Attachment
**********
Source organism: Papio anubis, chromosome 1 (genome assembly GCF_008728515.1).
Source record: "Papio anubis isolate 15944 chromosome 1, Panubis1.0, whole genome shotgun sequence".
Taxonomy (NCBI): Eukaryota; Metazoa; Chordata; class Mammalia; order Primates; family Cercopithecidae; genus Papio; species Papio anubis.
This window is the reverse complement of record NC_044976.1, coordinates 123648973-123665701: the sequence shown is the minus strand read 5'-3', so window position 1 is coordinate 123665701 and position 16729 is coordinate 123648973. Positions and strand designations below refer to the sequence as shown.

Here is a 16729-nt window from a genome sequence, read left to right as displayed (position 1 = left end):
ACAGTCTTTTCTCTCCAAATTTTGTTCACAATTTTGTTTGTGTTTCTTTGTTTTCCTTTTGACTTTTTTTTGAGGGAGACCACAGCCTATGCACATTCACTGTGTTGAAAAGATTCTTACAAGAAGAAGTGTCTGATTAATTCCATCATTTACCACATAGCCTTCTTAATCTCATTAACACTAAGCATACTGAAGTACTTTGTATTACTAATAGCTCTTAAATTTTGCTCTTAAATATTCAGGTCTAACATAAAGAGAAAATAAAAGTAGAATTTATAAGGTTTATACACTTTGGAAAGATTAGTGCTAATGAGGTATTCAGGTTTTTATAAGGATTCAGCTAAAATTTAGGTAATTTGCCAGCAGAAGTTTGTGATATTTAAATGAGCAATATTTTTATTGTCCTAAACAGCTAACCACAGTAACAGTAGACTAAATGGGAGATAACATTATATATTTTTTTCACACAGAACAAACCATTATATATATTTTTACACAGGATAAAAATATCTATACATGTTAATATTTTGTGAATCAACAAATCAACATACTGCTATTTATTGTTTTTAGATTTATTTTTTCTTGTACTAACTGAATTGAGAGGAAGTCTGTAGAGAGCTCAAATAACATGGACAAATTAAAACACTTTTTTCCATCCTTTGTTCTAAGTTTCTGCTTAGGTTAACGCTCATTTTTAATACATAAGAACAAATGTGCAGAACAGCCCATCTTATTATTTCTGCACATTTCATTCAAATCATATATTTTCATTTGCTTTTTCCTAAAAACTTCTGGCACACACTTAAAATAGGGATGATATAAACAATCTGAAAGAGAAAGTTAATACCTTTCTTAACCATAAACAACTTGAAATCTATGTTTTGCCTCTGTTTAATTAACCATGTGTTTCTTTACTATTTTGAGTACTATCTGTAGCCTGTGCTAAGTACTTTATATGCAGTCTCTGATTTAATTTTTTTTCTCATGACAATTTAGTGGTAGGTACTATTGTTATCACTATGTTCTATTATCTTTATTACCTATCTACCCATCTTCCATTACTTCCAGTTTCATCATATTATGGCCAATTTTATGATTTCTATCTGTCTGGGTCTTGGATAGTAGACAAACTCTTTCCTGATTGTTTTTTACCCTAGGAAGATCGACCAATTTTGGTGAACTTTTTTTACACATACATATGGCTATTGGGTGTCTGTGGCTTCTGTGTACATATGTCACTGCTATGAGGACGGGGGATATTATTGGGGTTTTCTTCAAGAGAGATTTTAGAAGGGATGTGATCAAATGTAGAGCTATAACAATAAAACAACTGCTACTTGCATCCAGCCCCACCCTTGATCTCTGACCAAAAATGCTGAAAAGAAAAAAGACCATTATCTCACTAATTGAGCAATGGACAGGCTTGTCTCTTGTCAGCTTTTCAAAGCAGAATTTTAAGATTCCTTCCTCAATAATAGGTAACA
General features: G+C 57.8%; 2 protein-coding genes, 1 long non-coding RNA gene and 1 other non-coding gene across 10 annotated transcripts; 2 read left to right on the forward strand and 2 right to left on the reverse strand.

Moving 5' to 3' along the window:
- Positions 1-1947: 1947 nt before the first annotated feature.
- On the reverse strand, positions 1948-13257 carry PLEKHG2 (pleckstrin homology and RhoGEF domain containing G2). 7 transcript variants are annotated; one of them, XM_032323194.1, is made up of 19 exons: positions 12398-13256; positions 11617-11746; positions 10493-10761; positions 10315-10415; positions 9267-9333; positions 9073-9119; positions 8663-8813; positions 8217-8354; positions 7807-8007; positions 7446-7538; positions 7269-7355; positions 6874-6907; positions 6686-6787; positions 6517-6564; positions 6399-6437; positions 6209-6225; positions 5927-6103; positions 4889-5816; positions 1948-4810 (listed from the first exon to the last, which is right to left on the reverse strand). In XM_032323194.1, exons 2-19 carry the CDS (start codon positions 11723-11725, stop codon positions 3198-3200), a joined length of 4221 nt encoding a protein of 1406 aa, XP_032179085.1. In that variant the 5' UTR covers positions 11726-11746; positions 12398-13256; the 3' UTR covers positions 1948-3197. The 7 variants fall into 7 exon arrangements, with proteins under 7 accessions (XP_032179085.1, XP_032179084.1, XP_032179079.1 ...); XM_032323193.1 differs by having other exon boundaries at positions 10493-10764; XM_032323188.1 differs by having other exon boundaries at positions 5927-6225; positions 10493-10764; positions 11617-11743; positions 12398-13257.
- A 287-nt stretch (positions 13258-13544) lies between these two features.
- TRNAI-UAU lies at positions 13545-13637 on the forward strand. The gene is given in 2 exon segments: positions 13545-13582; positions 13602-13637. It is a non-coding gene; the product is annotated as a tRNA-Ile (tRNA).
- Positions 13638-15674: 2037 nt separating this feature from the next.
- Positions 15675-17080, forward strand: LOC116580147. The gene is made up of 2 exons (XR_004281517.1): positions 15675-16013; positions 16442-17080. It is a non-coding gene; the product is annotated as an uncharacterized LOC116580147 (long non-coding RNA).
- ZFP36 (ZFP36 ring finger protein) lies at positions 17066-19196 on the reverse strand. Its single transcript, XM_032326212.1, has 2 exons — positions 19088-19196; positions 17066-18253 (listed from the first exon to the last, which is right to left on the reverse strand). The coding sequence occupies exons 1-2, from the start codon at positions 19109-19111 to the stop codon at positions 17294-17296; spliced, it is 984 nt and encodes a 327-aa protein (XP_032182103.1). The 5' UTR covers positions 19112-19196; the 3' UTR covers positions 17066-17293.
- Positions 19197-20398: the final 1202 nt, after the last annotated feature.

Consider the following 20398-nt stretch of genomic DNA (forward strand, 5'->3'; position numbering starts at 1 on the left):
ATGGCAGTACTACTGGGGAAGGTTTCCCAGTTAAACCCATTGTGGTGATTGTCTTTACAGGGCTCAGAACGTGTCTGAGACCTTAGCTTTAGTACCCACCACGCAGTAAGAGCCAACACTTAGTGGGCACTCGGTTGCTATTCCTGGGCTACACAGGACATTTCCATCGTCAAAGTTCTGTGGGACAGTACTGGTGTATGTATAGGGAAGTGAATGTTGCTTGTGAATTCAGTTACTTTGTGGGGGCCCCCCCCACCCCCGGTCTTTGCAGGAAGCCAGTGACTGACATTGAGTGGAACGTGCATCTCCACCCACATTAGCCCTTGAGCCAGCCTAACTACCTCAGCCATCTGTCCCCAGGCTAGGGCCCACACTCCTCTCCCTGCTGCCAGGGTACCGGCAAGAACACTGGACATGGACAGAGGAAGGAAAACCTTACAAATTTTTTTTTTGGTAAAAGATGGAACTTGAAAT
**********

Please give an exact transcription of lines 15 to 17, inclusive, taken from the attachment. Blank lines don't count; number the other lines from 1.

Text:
- ZFP36 (ZFP36 ring finger protein) lies at positions 17066-19196 on the reverse strand. Its single transcript, XM_032326212.1, has 2 exons — positions 19088-19196; positions 17066-18253 (listed from the first exon to the last, which is right to left on the reverse strand). The coding sequence occupies exons 1-2, from the start codon at positions 19109-19111 to the stop codon at positions 17294-17296; spliced, it is 984 nt and encodes a 327-aa protein (XP_032182103.1). The 5' UTR covers positions 19112-19196; the 3' UTR covers positions 17066-17293.
- Positions 19197-20398: the final 1202 nt, after the last annotated feature.

Consider the following 20398-nt stretch of genomic DNA (forward strand, 5'->3'; position numbering starts at 1 on the left):